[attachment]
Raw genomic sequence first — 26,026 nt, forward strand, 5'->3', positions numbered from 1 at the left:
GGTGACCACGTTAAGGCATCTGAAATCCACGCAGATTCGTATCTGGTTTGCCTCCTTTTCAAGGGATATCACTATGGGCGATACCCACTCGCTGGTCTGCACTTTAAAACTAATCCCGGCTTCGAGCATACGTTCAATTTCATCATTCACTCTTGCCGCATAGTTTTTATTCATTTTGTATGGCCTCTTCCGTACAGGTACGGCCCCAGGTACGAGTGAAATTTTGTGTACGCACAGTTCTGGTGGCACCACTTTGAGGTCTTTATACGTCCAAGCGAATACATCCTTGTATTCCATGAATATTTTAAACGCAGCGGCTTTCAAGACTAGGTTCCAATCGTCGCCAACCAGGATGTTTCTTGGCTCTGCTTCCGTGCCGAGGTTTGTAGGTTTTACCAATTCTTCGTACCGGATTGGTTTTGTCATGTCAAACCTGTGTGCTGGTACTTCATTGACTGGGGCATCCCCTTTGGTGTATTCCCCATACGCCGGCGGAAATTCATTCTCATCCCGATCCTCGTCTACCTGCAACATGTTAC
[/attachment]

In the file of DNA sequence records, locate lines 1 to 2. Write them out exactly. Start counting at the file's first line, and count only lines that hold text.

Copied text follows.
Raw genomic sequence first — 26,026 nt, forward strand, 5'->3', positions numbered from 1 at the left:
GGTGACCACGTTAAGGCATCTGAAATCCACGCAGATTCGTATCTGGTTTGCCTCCTTTTCAAGGGATATCACTATGGGCGATACCCACTCGCTGGTCTGCACTTTAAAACTAATCCCGGCTTCGAGCATACGTTCAATTTCATCATTCACTCTTGCCGCATAGTTTTTATTCATTTTGTATGGCCTCTTCCGTACAGGTACGGCCCCAGGTACGAGTGAAATTTTGTGTACGCACAGTTCTGGTGGCACCACTTTGAGGTCTTTATACGTCCAAGCGAATACATCCTTGTATTCCATGAATATTTTAAACGCAGCGGCTTTCAAGACTAGGTTCCAATCGTCGCCAACCAGGATGTTTCTTGGCTCTGCTTCCGTGCCGAGGTTTGTAGGTTTTACCAATTCTTCGTACCGGATTGGTTTTGTCATGTCAAACCTGTGTGCTGGTACTTCATTGACTGGGGCATCCCCTTTGGTGTATTCCCCATACGCCGGCGGAAATTCATTCTCATCCCGATCCTCGTCTACCTGCAACATGTTAC